Improving the underwriting process for cyber insurance requires a ‘holistic view’ ahead of the ‘next big shift’, says Aviva’s head of cyber

Dynamic internet protocol (IP) addresses pose a “big challenge” for underwriters using cyber risk rating reports to decipher the true cyber risks faced by SMEs, according to Stephen Ridley, head of cyber at Aviva.

According to domain name resolution service OpenDNS, a dynamic IP address is when the number used by a computer to identify a location of a network changes from time to time. A static IP address, in comparison, stays the same.

Cyber risk rating reports, meanwhile, are used by underwriters in a variety of ways – including to inform risk acceptance or improve a firm’s technological resilience based on its specific, individual risk characteristics.

Cyber security rating platform BitSight described a cyber risk rating as an objective, data-driven measurement of an organisation’s security performance against key risk vectors.

Michela Moro, cyber underwriting manager, regional unit, London at Allianz Global Corporate and Specialty (AGCS), said: “Cyber risk ratings provide a level of detail that traditional insurance questionnaires are not able to provide.

“This supports us and our insureds in getting a better understanding of controls and, potentially, of areas that require remediation.

“In a proactive manner, underwriters are also able to share the insights with [insureds], to support remediation and further [enhancements] to the cyber security posture.”

For Ridley, however, the use of cyber risk ratings can cause difficulty for underwriters because they can lead to a “frequency of false positives”.

Ridley stated this is because static addresses are “rare” among SMEs – particularly those that use the cloud for their business services.

“A company may use a particular IP address for some time before it is reused by another company”, he explained. This could then lead to “services being associated with the wrong firm”, Ridley added.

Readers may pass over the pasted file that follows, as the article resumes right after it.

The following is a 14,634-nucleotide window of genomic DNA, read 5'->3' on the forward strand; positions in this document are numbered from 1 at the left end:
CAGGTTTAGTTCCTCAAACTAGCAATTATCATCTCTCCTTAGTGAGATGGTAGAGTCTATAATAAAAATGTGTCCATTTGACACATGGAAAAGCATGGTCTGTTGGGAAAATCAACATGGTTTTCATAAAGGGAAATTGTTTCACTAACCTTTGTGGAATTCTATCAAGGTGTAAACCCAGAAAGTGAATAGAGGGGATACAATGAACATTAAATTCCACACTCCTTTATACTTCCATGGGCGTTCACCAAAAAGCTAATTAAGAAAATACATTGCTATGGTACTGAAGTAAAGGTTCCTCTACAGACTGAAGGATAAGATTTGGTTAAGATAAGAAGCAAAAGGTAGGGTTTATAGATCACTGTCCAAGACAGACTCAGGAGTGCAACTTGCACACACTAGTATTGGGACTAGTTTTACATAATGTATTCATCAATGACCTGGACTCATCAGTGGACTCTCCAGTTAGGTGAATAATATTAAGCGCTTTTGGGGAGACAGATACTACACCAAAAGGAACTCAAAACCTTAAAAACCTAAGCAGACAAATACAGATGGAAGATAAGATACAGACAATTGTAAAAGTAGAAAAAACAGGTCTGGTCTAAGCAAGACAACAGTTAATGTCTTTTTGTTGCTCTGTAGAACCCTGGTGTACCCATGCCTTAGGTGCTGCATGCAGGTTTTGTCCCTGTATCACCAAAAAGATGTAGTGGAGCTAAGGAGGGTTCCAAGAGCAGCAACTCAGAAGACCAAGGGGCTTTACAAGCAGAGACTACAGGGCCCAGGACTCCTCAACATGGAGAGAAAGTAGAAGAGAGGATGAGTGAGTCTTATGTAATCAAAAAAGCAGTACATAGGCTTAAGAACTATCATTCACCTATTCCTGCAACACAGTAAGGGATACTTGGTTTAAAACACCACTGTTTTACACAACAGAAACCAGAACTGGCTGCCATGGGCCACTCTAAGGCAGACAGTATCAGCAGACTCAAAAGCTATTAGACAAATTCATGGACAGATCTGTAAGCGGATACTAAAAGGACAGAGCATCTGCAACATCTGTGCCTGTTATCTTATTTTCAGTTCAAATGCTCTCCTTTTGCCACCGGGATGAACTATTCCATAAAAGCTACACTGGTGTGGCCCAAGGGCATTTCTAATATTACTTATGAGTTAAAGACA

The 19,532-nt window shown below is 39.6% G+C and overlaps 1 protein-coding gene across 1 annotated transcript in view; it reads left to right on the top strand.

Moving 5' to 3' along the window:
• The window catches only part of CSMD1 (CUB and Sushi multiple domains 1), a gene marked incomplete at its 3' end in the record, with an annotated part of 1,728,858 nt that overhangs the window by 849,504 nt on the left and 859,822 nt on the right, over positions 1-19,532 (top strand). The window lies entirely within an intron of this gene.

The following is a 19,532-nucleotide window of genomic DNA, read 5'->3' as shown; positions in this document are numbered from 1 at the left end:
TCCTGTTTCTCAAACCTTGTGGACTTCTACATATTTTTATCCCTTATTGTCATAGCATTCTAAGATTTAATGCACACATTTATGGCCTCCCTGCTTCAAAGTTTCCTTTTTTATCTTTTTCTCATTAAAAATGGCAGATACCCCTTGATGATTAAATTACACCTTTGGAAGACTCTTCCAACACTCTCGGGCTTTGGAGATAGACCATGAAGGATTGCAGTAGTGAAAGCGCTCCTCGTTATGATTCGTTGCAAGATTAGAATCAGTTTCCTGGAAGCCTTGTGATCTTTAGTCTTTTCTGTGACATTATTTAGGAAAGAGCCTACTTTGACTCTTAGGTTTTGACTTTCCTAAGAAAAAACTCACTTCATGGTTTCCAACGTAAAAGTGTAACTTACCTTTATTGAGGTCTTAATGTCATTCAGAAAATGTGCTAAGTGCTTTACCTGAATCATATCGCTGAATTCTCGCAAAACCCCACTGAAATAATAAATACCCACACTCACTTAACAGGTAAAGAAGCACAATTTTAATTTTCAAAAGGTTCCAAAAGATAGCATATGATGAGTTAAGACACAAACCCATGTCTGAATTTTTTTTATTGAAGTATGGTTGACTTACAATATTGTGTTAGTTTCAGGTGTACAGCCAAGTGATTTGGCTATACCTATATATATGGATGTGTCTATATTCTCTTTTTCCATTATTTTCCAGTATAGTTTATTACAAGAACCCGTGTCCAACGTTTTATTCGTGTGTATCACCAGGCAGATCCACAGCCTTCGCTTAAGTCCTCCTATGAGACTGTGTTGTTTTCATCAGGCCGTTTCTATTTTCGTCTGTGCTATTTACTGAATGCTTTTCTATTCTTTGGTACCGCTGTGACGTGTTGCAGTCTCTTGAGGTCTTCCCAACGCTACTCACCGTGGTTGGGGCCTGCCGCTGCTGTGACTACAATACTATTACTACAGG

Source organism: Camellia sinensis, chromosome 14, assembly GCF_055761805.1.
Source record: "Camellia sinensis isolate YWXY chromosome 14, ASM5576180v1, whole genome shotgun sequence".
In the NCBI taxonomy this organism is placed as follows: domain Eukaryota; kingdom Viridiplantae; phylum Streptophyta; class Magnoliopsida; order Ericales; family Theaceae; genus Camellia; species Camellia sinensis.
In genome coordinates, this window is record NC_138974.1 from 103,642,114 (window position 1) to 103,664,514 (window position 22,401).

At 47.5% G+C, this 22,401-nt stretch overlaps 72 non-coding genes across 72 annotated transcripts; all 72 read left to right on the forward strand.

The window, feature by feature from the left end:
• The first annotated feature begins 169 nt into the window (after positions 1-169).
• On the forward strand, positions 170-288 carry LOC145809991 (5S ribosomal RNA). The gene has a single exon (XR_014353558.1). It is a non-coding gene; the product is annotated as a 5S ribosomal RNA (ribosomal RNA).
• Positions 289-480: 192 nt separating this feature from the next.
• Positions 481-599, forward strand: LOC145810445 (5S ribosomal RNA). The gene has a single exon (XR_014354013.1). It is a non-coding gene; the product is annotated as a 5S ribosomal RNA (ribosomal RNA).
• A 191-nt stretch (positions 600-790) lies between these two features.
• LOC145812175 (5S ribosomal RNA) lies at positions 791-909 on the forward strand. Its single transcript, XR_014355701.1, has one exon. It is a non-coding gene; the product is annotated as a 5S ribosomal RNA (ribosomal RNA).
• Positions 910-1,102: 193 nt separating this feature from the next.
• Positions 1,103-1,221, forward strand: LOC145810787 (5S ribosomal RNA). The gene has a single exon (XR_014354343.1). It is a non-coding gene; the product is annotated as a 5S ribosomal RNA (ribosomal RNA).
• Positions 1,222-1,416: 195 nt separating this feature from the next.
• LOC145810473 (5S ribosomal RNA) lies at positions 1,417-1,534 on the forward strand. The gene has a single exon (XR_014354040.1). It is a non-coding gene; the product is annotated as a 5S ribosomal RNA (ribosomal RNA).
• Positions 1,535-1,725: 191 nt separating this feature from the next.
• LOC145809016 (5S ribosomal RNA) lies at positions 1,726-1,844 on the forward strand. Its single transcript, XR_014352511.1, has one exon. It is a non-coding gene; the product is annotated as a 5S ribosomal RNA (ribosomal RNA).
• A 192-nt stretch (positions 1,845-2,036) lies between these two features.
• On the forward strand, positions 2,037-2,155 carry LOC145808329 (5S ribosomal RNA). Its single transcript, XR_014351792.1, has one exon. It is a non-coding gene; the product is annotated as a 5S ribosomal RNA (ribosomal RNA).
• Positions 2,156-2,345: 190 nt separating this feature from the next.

Lost confidence

The biggest risk arising from cyber risk rating reports is to “reputation and credibility”, Ridley continued.

He explained: “I’ve seen instances where a report has been provided to a customer highlighting a number of issues that would need remediating before cover could be purchased, only for it to turn out that much of the information was either inaccurate or couldn’t be fixed as suggested – for instance, closing a port essential for business operations.

“The end result is that the client loses confidence in the broker, the underwriter and even the cyber insurance industry at large.

“There is also a risk around taking a good risk score and directly equating that to a good risk. There still needs to be an amount of underwriter assessment and judgement applied.”

Echoing Ridley’s sentiments, Moro added: “Direct validation with an insured is always advisable, particularly following changes in company structure as the reports might include assessments of IP addresses that no longer belong to the company.”

Moro noted that changes in company structure can be a result of M&A activity.

But how can the underwriting process for cyber insurance be improved?

‘Next big shift’

Ridley highlighted that there is “currently too great a focus on yesterday’s problems” in cyber underwriting.

To improve underwriting cyber insurance, therefore, ”a more holistic view” is needed ”to ensure that we as an industry, and businesses at large, are prepared for the next big shift”, Ridley said.

He continued: “Building in cyber risk ratings or external scanning as part of the process can definitely help with that process, but aiming to fully automate underwriting using just these tools is not a viable solution at the moment.”

Moro added: “The underwriting process can be improved by making clients more aware of cyber risk rating resources, so they can leverage them on an ongoing basis as part of their cyber risk management practices.

“This would allow insureds to proactively monitor their external IT footprint and reduce the time required at renewal stage to review and validate results.”